Perspectives 2016: The world looks to China

This year draws to a close on an unusually uncertain note regarding the health of the global economy. In its World Economic Outlook for October, the International Monetary Fund (IMF) says that “a return to robust and synchronised global expansion remains elusive”.

It projects moderate global growth for 2015 at 3.1 percent, a 0.3 percentage point lower than 2014, and rising slightly to 3.6 percent in 2016.

Leading the way out of the global recession, the US has shown slower than expected growth this year, despite a strong second quarter. Its economy is forecast to grow by 2.6 percent in 2015 and 2.8 percent next year, contrasting with the euro-zone which is projected to grow 1.5 percent and 1.6 percent, respectively. The UK sits between the two with its economy projected to grow 2.5 percent this year and 2.2 percent in 2016.

Among the factors contributing to the mixed picture is the continued slowdown in Chinese growth, which the IMF projects will be 6.8 percent this year and 6.3 percent next; persistent fears of a renewed recession in Europe; depressed commodity prices with falling Chinese demand and oil tumbling close to $40 a barrel in mid-November; currency fluctuations in developing markets; and volatile stock markets across developed and emerging markets, notably China.

Of the investors surveyed by Private Equity International, 17.6 percent ranked a slowdown in Chinese economic growth as their number one macro-economic concern. It was second only to extreme valuations as a concern, and more important than cheap debt pushing up prices. The fate of the euro-zone was sixth, with only 5.8 percent ranking it as their top priority.

China’s transition from an export-orientated economy to a consumer driven one continues to ripple across the global economy in several directions, sometimes creating waves. The financial markets in particular have been sensitive to news from China, evidenced by western equity markets being rattled by the plunges in their Shanghai counterpart.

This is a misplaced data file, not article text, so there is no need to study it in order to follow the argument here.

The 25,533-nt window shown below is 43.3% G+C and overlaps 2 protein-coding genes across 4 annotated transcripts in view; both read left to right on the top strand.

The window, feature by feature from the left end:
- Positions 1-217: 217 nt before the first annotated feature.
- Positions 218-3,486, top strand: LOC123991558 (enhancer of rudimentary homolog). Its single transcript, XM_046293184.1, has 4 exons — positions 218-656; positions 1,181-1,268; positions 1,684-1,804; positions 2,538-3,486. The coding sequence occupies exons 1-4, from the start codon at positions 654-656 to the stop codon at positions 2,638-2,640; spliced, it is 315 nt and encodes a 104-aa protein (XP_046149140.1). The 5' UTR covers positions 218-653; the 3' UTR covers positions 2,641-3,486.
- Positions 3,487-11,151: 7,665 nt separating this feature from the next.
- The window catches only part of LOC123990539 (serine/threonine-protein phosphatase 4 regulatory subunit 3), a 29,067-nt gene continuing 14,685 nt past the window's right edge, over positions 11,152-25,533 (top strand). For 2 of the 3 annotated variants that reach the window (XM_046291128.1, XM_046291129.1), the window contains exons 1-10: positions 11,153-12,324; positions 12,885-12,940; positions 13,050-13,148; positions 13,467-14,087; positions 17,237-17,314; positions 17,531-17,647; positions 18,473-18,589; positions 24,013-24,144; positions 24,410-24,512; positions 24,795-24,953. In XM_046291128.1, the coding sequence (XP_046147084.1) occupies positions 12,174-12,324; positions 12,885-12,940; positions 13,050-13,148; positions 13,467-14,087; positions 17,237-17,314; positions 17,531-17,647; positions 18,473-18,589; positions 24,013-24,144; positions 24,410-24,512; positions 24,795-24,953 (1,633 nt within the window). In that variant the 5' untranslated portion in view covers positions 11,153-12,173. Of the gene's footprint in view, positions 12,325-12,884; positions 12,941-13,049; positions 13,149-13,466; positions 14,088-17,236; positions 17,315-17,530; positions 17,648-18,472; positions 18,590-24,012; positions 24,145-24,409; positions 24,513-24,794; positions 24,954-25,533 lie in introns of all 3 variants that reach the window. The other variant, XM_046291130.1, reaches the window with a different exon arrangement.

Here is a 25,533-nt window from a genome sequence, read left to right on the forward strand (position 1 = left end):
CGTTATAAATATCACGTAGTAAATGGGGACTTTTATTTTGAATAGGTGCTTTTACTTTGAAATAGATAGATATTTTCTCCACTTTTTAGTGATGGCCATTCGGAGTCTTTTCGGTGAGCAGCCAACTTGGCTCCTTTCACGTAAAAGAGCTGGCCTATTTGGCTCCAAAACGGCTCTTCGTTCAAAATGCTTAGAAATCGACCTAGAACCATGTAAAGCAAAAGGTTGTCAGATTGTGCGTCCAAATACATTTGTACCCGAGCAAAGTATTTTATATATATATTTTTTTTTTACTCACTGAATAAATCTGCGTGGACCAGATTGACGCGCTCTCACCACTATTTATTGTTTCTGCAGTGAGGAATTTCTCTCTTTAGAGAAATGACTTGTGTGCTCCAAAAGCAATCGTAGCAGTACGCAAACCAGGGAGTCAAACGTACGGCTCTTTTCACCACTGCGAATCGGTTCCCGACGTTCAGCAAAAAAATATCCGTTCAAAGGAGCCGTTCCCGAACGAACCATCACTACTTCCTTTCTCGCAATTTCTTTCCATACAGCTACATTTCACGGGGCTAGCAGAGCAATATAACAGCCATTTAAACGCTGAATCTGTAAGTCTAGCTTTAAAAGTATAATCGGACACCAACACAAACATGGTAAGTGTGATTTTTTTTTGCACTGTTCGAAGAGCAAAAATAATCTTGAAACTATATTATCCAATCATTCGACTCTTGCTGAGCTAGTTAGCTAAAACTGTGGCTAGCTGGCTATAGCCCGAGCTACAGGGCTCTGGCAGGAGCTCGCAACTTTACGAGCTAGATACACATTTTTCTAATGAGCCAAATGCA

Robert Keiser, vice-president, global market intelligence at S&P Capital IQ, says the US stock market reacted negatively in August at the publication of “soft economic data” on Chinese retail and auto production figures. In contrast, geopolitical tensions on the edge of Europe were ignored.

Specific issues concerning investors in China’s immediate neighbourhood include uncertainty over which segment of Chinese manufacturing will feel the most impact of new government policies and what will follow recent initiatives such as a tax cut on cars, says Suvir Varma, partner at Bain & Company’s Southeast Asia practice. There is also the question as to whether Chinese consumers can keep increasing their spending.

The impact of a China slowdown on commodity prices also has a psychological dimension, says Capital Economics’ chief European economist Julian Jessop. “The negative effects are coming through faster than the positives relating to consumer spending. Falls in commodity prices are positive in the long term but in the short term it is undermining sentiment,” he says.

With commodity prices and inflationary pressures in mind, the market is watching for further Chinese interest rate cuts following the People’s Bank of China reduction in October of its one-year benchmark rate to 4.35 percent. “If you have China central bank stimulus it could affect US rates and bring about an unfavourable deal making environment in 2016 and 2017,” Keiser says.